America's Fastest Growing (and Shrinking) Economies
It’s been a slow recovery, but according to a recent report, U.S. economic growth is expected to pick up in the coming years. The nation’s economy grew by 1.9% in 2013. This year, the economy is projected to grow by 2.7%, and in 2015, it is forecast to grow by another 3.2%.
As nationwide growth accelerates, more and more local economies are expected to grow as well. While as many as 97 local economies shrank last year, the gross metro product (GMP) of only seven metro areas is expected to decline this year. In the case of Shreveport-Bossier City, Louisiana, the economy shrank more than 5%. On the other side of the spectrum, the economy of Midland, Texas, grew by 7.5%, the most in the nation. Based on data published by the U.S. Conference of Mayors and produced by IHS Global Insight, these are the nation’s fastest growing and fastest shrinking economies.
Many of the nation’s economies that contracted the most do not share much in common. These cities are geographically diverse, located from the Northeast to the Gulf Coast and the Midwest. They also have very different economies. Charlottesville, Virginia, and Binghamton, New York, are home to large universities, while in Decatur, Illinois, the largest employers are in the manufacturing sector.
While not all the metro areas with the fastest growing GMPs in 2013 share the same traits, many are benefitting from the U.S. energy boom. Midland and Odessa, Texas, benefit directly from energy production in their areas, while Fargo, North Dakota and Pascagoula, Mississippi are hubs of oilfield and shipping, respectively.
An important factor that can boost a local economy is trade, either with other parts of the U.S. or with other countries, Alec Friedhoff, senior research analyst at the Brookings Institution, told 24/7 Wall St. “Most of these places all have similar levels of locally-serving jobs — doctors, dentists, barbers, that kind of thing — but the question is how are these places bringing in [outside] income,” Friedhoff said. Midland and Odessa, the nation’s two fastest growing economies last year, both produce oil, which is always in high demand, while shipbuilding is a major contributor to the Pascagoula economy.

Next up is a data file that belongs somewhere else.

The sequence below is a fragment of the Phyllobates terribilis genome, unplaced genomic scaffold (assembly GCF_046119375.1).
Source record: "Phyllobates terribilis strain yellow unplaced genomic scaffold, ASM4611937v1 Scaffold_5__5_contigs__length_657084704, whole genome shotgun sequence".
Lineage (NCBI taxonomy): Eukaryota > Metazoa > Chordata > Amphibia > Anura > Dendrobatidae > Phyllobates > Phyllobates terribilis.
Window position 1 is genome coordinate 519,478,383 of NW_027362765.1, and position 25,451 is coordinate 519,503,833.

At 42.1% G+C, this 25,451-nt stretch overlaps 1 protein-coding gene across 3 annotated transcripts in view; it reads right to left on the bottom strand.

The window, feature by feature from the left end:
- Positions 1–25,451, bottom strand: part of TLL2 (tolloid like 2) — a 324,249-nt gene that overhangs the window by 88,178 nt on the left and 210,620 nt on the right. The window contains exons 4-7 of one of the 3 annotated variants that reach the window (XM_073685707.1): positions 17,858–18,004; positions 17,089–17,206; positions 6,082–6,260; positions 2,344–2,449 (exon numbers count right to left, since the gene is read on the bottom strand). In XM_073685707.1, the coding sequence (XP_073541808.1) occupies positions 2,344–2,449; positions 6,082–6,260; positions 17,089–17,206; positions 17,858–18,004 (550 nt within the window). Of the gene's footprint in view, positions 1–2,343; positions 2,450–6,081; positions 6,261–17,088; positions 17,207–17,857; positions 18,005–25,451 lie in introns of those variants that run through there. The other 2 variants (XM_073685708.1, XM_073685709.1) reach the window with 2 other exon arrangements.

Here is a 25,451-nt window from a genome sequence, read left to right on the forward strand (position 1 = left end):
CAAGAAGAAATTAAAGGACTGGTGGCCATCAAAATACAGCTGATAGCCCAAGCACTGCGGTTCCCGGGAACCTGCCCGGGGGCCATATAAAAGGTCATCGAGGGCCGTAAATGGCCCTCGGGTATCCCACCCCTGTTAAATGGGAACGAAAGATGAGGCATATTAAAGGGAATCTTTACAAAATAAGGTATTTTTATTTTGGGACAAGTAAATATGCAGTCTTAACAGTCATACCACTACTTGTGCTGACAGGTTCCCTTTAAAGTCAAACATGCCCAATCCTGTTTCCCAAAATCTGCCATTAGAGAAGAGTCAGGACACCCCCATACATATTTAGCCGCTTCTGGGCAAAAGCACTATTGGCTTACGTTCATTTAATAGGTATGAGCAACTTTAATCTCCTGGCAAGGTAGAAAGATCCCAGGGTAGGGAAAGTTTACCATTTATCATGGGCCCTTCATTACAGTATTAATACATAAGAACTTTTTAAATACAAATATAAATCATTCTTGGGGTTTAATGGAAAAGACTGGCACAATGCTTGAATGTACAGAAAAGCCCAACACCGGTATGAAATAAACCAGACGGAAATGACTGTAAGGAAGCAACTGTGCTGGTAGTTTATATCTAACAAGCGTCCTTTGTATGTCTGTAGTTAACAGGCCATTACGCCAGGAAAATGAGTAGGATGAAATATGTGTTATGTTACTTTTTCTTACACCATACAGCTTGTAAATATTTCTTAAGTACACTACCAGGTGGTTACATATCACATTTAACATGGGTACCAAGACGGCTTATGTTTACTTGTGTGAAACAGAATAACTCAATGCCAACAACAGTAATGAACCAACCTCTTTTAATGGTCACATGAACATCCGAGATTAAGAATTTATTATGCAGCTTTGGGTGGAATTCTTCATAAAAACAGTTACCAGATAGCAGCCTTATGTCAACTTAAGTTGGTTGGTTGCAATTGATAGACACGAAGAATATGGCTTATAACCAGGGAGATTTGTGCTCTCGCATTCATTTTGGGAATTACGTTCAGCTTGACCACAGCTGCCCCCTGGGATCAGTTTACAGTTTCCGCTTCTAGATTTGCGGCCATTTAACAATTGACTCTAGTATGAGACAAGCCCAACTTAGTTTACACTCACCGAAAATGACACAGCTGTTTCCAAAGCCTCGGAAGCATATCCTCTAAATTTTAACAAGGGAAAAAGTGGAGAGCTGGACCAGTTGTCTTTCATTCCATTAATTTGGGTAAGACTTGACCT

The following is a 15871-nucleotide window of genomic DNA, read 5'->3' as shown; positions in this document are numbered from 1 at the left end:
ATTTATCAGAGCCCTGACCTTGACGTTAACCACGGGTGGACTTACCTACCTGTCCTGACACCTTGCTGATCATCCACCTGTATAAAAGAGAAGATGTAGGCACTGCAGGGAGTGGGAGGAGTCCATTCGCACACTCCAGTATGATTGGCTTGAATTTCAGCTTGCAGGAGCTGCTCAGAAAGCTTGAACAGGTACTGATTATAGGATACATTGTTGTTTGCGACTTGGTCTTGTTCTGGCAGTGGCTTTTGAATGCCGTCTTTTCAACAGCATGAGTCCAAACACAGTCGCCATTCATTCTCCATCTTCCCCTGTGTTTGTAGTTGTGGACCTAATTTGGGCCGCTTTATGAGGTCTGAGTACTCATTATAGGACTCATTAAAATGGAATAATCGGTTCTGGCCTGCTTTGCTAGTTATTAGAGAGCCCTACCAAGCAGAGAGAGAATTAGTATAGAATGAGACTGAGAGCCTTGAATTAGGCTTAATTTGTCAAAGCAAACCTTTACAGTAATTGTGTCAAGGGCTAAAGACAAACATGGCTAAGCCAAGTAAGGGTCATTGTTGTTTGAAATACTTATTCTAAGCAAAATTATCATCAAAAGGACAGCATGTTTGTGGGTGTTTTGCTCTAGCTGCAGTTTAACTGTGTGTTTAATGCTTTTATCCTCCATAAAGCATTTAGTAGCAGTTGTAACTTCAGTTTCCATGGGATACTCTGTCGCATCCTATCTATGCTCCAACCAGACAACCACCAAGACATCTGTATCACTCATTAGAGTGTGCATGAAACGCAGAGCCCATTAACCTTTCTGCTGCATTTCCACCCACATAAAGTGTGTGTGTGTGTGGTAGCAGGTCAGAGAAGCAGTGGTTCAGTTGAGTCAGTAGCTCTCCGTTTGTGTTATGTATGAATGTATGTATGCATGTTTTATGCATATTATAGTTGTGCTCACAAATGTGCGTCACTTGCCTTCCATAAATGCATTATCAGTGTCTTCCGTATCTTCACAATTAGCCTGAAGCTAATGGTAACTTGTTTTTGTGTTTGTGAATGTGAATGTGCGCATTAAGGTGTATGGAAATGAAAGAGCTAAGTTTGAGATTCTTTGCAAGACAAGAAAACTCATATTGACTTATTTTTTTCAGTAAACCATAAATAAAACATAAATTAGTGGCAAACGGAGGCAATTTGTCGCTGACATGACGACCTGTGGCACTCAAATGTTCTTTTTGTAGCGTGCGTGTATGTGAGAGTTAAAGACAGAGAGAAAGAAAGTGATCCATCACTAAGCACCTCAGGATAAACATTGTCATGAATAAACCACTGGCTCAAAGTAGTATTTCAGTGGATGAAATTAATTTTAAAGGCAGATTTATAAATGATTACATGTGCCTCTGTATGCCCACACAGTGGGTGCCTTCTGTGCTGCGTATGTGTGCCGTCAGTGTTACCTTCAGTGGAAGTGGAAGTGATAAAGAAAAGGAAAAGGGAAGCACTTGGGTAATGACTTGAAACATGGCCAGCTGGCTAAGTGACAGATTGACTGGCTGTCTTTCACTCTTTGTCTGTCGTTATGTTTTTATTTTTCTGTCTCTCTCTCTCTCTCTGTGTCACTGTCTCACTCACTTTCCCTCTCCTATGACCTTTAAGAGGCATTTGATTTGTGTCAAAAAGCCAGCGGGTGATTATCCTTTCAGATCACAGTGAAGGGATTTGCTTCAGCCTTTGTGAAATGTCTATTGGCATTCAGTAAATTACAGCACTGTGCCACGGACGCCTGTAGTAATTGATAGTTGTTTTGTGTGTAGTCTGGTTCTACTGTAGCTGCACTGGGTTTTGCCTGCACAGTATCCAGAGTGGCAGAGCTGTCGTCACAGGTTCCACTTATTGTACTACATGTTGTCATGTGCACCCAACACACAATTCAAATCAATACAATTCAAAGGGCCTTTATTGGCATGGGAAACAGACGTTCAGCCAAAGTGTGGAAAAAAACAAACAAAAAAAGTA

Local economies often rely on one production or trade sector. As long as the sector is booming, it can be a source of economic and job growth, but there can be a downside to this reliance. Local economies often follow the cycles of large companies manufacturing products for the global markets in their backyards, according to Friedhoff. “If you’re a small metro area depending on a vulnerable export sector, once that industry goes, you’re in big trouble,” Friedhoff said. In one prominent example of this, Caterpillar cut hundreds of jobs in Decatur last year in response to a global slowdown in the mining industry. Decatur’s economy shrank by nearly 5% last year, and no metro area had a larger proportional job loss.
In Metro areas where economic growth is strong, jobs frequently follow. Many of the nation’s fastest growing metro areas also had rapid job growth. Both Bismarck, North Dakota, and Midland were among the top 10 cities in each measure. Just one top rated metro area, Trenton-Ewing, New Jersey, had slower job growth than the U.S. overall. Unemployment was also typically low in many of the fastest growing areas, with all but one having lower unemployment rates than the U.S. November rate of 7%. Also, the four metro areas with the lowest unemployment rates that month were among the 10 fastest growing economies in the nation.
For slumping economies,however, the story was often quite different. Some of the metro areas with the largest GMP drops had extremely high unemployment rates. Among these was Yuma, Arizona, where an eye-popping 30.6% of the labor force was unemployed. Yet, both Lafayette, Louisiana, and Charlottesville, Virginia, had two of the lowest unemployment rates in the U.S. as of November despite their economies contracting last year.
Based on the U.S. Conference of Mayors’ most recent economic report, produced in conjunction with forecasting company IHS Global Insight (IHS), 24/7 Wall St. identified the metropolitan statistical areas with the largest growth and contraction in real gross metropolitan product during 2013. Figures for 2013 GMP growth are estimates. Employment changes for 2013, as well as forecasts for 2014, are also from the report. Unemployment rates are from the Bureau of Labor Statistics (BLS), are seasonally adjusted and reflect figures from October. We also utilized employment data from the BLS, as well as economic statistics from the U.S. Census Bureau’s 2012 American Community Survey.
These are America’s fastest growing (and shrinking) economies.